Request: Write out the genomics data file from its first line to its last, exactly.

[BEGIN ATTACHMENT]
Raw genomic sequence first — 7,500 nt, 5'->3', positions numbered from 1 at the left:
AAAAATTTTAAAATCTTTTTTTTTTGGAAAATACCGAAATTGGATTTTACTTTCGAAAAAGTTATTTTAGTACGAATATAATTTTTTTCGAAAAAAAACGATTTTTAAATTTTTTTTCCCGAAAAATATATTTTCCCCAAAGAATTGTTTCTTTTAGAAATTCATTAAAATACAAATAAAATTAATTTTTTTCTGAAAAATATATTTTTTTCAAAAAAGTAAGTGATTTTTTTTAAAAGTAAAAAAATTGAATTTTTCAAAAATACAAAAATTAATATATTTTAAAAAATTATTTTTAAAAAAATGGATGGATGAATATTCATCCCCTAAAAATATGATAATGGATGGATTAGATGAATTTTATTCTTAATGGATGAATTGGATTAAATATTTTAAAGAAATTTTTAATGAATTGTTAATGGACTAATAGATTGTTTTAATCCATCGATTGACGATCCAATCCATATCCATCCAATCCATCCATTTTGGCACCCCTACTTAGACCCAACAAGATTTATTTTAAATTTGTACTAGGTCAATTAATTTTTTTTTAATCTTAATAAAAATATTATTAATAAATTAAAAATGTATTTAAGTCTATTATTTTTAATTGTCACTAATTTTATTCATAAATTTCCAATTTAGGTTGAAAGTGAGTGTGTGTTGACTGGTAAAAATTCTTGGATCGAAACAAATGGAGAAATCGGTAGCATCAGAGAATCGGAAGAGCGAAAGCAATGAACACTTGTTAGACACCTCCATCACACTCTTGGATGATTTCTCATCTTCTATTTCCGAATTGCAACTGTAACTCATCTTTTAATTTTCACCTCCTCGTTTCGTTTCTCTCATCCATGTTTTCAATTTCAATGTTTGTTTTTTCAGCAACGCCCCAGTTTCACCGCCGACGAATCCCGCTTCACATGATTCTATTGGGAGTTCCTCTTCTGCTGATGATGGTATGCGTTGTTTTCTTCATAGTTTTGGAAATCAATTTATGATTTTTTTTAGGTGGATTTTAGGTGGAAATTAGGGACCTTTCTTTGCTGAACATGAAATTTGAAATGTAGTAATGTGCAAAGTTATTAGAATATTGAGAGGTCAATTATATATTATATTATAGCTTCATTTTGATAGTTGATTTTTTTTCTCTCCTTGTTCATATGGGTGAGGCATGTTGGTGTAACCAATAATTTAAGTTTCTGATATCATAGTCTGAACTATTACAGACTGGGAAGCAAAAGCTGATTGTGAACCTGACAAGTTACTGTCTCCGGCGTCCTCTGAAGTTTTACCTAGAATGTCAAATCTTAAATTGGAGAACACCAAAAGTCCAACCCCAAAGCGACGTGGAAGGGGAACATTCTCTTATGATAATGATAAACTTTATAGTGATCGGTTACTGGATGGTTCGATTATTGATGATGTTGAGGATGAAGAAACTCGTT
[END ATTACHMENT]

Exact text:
Raw genomic sequence first — 7,500 nt, 5'->3', positions numbered from 1 at the left:
AAAAATTTTAAAATCTTTTTTTTTTGGAAAATACCGAAATTGGATTTTACTTTCGAAAAAGTTATTTTAGTACGAATATAATTTTTTTCGAAAAAAAACGATTTTTAAATTTTTTTTCCCGAAAAATATATTTTCCCCAAAGAATTGTTTCTTTTAGAAATTCATTAAAATACAAATAAAATTAATTTTTTTCTGAAAAATATATTTTTTTCAAAAAAGTAAGTGATTTTTTTTAAAAGTAAAAAAATTGAATTTTTCAAAAATACAAAAATTAATATATTTTAAAAAATTATTTTTAAAAAAATGGATGGATGAATATTCATCCCCTAAAAATATGATAATGGATGGATTAGATGAATTTTATTCTTAATGGATGAATTGGATTAAATATTTTAAAGAAATTTTTAATGAATTGTTAATGGACTAATAGATTGTTTTAATCCATCGATTGACGATCCAATCCATATCCATCCAATCCATCCATTTTGGCACCCCTACTTAGACCCAACAAGATTTATTTTAAATTTGTACTAGGTCAATTAATTTTTTTTTAATCTTAATAAAAATATTATTAATAAATTAAAAATGTATTTAAGTCTATTATTTTTAATTGTCACTAATTTTATTCATAAATTTCCAATTTAGGTTGAAAGTGAGTGTGTGTTGACTGGTAAAAATTCTTGGATCGAAACAAATGGAGAAATCGGTAGCATCAGAGAATCGGAAGAGCGAAAGCAATGAACACTTGTTAGACACCTCCATCACACTCTTGGATGATTTCTCATCTTCTATTTCCGAATTGCAACTGTAACTCATCTTTTAATTTTCACCTCCTCGTTTCGTTTCTCTCATCCATGTTTTCAATTTCAATGTTTGTTTTTTCAGCAACGCCCCAGTTTCACCGCCGACGAATCCCGCTTCACATGATTCTATTGGGAGTTCCTCTTCTGCTGATGATGGTATGCGTTGTTTTCTTCATAGTTTTGGAAATCAATTTATGATTTTTTTTAGGTGGATTTTAGGTGGAAATTAGGGACCTTTCTTTGCTGAACATGAAATTTGAAATGTAGTAATGTGCAAAGTTATTAGAATATTGAGAGGTCAATTATATATTATATTATAGCTTCATTTTGATAGTTGATTTTTTTTCTCTCCTTGTTCATATGGGTGAGGCATGTTGGTGTAACCAATAATTTAAGTTTCTGATATCATAGTCTGAACTATTACAGACTGGGAAGCAAAAGCTGATTGTGAACCTGACAAGTTACTGTCTCCGGCGTCCTCTGAAGTTTTACCTAGAATGTCAAATCTTAAATTGGAGAACACCAAAAGTCCAACCCCAAAGCGACGTGGAAGGGGAACATTCTCTTATGATAATGATAAACTTTATAGTGATCGGTTACTGGATGGTTCGATTATTGATGATGTTGAGGATGAAGAAACTCGTT